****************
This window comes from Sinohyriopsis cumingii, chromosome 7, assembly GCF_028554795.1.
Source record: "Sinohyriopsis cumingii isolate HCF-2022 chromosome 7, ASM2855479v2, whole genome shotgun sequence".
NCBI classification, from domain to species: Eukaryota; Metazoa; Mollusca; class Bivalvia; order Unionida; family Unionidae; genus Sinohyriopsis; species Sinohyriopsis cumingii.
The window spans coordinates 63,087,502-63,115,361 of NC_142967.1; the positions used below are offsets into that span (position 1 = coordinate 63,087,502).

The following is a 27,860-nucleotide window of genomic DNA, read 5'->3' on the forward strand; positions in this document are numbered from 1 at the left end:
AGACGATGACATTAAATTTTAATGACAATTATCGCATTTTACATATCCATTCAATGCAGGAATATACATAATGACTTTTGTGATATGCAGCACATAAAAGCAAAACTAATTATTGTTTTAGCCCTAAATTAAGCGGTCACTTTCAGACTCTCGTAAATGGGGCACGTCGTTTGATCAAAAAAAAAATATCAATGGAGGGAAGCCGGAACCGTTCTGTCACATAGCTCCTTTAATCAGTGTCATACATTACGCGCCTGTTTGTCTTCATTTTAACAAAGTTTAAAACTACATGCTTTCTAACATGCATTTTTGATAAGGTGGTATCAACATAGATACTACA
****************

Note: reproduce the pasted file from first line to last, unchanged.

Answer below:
This window comes from Sinohyriopsis cumingii, chromosome 7, assembly GCF_028554795.1.
Source record: "Sinohyriopsis cumingii isolate HCF-2022 chromosome 7, ASM2855479v2, whole genome shotgun sequence".
NCBI classification, from domain to species: Eukaryota; Metazoa; Mollusca; class Bivalvia; order Unionida; family Unionidae; genus Sinohyriopsis; species Sinohyriopsis cumingii.
The window spans coordinates 63,087,502-63,115,361 of NC_142967.1; the positions used below are offsets into that span (position 1 = coordinate 63,087,502).

The following is a 27,860-nucleotide window of genomic DNA, read 5'->3' on the forward strand; positions in this document are numbered from 1 at the left end:
AGACGATGACATTAAATTTTAATGACAATTATCGCATTTTACATATCCATTCAATGCAGGAATATACATAATGACTTTTGTGATATGCAGCACATAAAAGCAAAACTAATTATTGTTTTAGCCCTAAATTAAGCGGTCACTTTCAGACTCTCGTAAATGGGGCACGTCGTTTGATCAAAAAAAAAATATCAATGGAGGGAAGCCGGAACCGTTCTGTCACATAGCTCCTTTAATCAGTGTCATACATTACGCGCCTGTTTGTCTTCATTTTAACAAAGTTTAAAACTACATGCTTTCTAACATGCATTTTTGATAAGGTGGTATCAACATAGATACTACA